First, a mea culpa to It's Just Sports. In yesterday's post about the arguments that are being made for Miguel Cabrera as AL MVP, I neglected to include Patrick Hayes' case, which was presented last week - before anyone else addressed BigMig's candidacy. (And I had it on my list of things to link to.)
So here's a link to that thoroughly researched post. Apologies to you, Patrick.
Cabrera's MVP chances were also the main topic in a chat I had with the Sports Talk Soup podcast last night. I think we were supposed to preview the Tigers-Rays series, but got caught up in the MVP discussion. You can download the show or listen to it via streaming audio at BlogTalkRadio.
Tigers Amateur Analysis looks at this weekend's series with the Rays, and warns that Tampa runs even more than the Angels do. (The Rays have 164 stolen bases to the Angels' 130.)
So should we expect to see more Gerald Laird behind the plate in this series? The pitching rotation might have had him catching more anyway.
At Fangraphs, Dave Cameron thinks Brad Penny would be a good fit for the back end of the Tigers' rotation. I seem to recall Penny pitching well against the Tigers, but I don't know how he'd do pitching for them. Would he be better than the other pitchers the Tigers have available right now?
The Twins and Yankees are among the teams reportedly interested in Penny.
Jon Paul Morosi believes the Tigers will win the AL Central, largely because Jake Peavy's health won't allow him to be a factor in the race. He also predicts Zack Greinke will win the AL Cy Young Award, and favors Joe Mauer as MVP. (via MackAveTigers on Twitter)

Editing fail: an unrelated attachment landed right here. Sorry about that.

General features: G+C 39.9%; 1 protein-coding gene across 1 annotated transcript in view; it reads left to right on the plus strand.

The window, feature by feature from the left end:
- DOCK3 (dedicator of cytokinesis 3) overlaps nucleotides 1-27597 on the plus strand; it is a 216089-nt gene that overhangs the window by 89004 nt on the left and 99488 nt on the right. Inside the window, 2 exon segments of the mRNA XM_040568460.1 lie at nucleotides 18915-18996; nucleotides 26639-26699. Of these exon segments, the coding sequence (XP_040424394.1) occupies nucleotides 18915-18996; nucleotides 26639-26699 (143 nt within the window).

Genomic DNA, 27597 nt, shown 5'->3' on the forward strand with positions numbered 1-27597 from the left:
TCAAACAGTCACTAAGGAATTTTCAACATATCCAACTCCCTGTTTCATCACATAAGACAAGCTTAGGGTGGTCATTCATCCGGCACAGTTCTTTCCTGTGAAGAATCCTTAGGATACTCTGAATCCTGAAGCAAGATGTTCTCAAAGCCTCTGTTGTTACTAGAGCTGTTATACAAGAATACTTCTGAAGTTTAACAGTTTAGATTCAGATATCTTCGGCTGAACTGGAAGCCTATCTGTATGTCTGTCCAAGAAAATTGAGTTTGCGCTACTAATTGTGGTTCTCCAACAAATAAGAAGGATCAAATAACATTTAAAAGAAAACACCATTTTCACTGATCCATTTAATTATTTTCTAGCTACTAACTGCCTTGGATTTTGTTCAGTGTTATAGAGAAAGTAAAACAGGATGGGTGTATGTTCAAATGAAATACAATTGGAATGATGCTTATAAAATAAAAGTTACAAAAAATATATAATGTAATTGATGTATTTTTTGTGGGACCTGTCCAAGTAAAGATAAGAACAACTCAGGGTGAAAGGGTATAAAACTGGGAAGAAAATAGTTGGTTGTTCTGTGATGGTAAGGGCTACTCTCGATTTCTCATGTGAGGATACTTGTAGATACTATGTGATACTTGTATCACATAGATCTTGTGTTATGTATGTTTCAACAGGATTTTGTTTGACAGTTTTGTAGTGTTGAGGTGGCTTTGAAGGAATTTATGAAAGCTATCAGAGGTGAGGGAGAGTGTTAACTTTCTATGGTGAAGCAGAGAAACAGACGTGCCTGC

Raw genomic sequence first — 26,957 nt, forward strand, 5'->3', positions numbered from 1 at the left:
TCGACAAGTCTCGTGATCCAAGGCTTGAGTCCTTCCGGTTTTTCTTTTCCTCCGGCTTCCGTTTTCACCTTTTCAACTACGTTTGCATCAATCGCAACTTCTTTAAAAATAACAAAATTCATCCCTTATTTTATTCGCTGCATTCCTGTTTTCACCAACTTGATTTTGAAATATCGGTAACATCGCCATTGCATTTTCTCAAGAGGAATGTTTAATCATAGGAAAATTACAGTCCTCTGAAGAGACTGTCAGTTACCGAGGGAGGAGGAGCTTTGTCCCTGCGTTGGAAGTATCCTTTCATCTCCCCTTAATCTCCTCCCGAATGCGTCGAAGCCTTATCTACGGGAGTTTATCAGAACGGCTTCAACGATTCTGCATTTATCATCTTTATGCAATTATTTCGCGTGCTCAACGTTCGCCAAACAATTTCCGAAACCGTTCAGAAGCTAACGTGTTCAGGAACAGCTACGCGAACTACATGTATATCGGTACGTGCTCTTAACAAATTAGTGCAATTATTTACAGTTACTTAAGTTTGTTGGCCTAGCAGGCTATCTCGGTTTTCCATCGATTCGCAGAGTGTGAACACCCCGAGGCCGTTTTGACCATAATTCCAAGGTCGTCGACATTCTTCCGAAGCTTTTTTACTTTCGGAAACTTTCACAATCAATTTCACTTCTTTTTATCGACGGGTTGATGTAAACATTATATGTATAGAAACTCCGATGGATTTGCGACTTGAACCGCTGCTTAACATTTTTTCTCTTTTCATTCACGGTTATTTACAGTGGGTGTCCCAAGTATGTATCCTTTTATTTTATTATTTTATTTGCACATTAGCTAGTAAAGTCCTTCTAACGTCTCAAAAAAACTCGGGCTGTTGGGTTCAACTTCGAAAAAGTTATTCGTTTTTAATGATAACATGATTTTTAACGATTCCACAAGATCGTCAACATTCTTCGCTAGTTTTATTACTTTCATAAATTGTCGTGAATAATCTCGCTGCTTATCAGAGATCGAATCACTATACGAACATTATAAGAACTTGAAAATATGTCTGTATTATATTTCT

If the Tigers were serious about adding Trevor Hoffman to their bullpen this past offseason, they might have another chance to acquire him. On Tuesday, the Brewers put him on waivers. MLB.com's Adam McCalvy reports that a team has claimed him, but said it was a "rival club" and I don't think the Tigers fit that description.
(via Brew Crew Ball)
Tigers Tracks continues its "Tigers By the Numbers" series, profiling each uniform number in team history. (I'm still trying to get over Tony Phillips being passed over for the Number 4 feature.) John is at Number 6. You know who that means.
Take 75 North contemplates the dilemma of whether or not to offer Placido Polanco arbitration this offseason. This is going to be a tough decision for the Tigers.
By the way, do you subscribe to the T75N newsletter? If not, you're missing out on a good look at each of the Tigers' farm teams, and which players are rising and falling.
A player that will surely be featured in future newsletters is lefty first baseman James Robbins, a 30th-round pick that signed with the Tigers just before the deadline. The Detroit Tigers Weblog has an interview with Robbins, who's already off to quite a start in the Gulf Coast League.
More uniform numbers for you? The Daily Fungo lists the players who have worn #19 for the Tigers this decade, the latest being Aubrey Huff. How has that number worked out for those guys?
Speaking of Mr. Huff, Trumbull and Michigan sees one benefit he's provided to the Tigers since joining the team. Sean thinks Huff's approach at the plate will eventually pay off with some hits and RBIs.
Another of the players who wore #19 was Juan Gonzalez. Mickey Tettleton Memorial Overpass takes a break from total immersion in the Sports Illustrated online archives to share Tom Verducci's 2000 profile of Gonzalez and the season he had with the Tigers.
Andy highlights several notable passages from the article and responds with the wisdom that nine years has given Tigers fans. If you want to remember why and how this franchise spiraled downward under Randy Smith, there are plenty of bad decisions to go over.
The Spot Starters looks at how each Tigers position player and pitcher has performed since the All-Star break. There are stat lines both beautiful and terrifying on that list.